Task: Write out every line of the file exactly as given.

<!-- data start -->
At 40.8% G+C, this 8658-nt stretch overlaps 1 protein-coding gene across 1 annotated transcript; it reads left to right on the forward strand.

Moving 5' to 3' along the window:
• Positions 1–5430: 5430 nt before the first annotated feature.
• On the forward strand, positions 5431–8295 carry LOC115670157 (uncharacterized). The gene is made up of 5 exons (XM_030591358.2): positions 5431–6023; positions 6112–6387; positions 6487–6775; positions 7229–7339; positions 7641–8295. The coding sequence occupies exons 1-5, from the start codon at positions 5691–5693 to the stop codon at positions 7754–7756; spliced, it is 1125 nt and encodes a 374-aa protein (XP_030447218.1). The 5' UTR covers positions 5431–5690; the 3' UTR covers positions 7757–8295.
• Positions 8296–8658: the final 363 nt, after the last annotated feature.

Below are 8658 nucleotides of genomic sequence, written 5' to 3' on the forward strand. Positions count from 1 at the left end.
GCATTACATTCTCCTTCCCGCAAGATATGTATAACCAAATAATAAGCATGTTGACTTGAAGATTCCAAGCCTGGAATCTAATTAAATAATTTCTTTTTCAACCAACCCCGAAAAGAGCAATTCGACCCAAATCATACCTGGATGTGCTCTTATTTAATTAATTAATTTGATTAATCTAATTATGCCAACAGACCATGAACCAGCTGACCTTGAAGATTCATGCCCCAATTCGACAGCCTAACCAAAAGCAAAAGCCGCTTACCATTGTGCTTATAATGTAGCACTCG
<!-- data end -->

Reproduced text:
At 40.8% G+C, this 8658-nt stretch overlaps 1 protein-coding gene across 1 annotated transcript; it reads left to right on the forward strand.

Moving 5' to 3' along the window:
• Positions 1–5430: 5430 nt before the first annotated feature.
• On the forward strand, positions 5431–8295 carry LOC115670157 (uncharacterized). The gene is made up of 5 exons (XM_030591358.2): positions 5431–6023; positions 6112–6387; positions 6487–6775; positions 7229–7339; positions 7641–8295. The coding sequence occupies exons 1-5, from the start codon at positions 5691–5693 to the stop codon at positions 7754–7756; spliced, it is 1125 nt and encodes a 374-aa protein (XP_030447218.1). The 5' UTR covers positions 5431–5690; the 3' UTR covers positions 7757–8295.
• Positions 8296–8658: the final 363 nt, after the last annotated feature.

Below are 8658 nucleotides of genomic sequence, written 5' to 3' on the forward strand. Positions count from 1 at the left end.
GCATTACATTCTCCTTCCCGCAAGATATGTATAACCAAATAATAAGCATGTTGACTTGAAGATTCCAAGCCTGGAATCTAATTAAATAATTTCTTTTTCAACCAACCCCGAAAAGAGCAATTCGACCCAAATCATACCTGGATGTGCTCTTATTTAATTAATTAATTTGATTAATCTAATTATGCCAACAGACCATGAACCAGCTGACCTTGAAGATTCATGCCCCAATTCGACAGCCTAACCAAAAGCAAAAGCCGCTTACCATTGTGCTTATAATGTAGCACTCG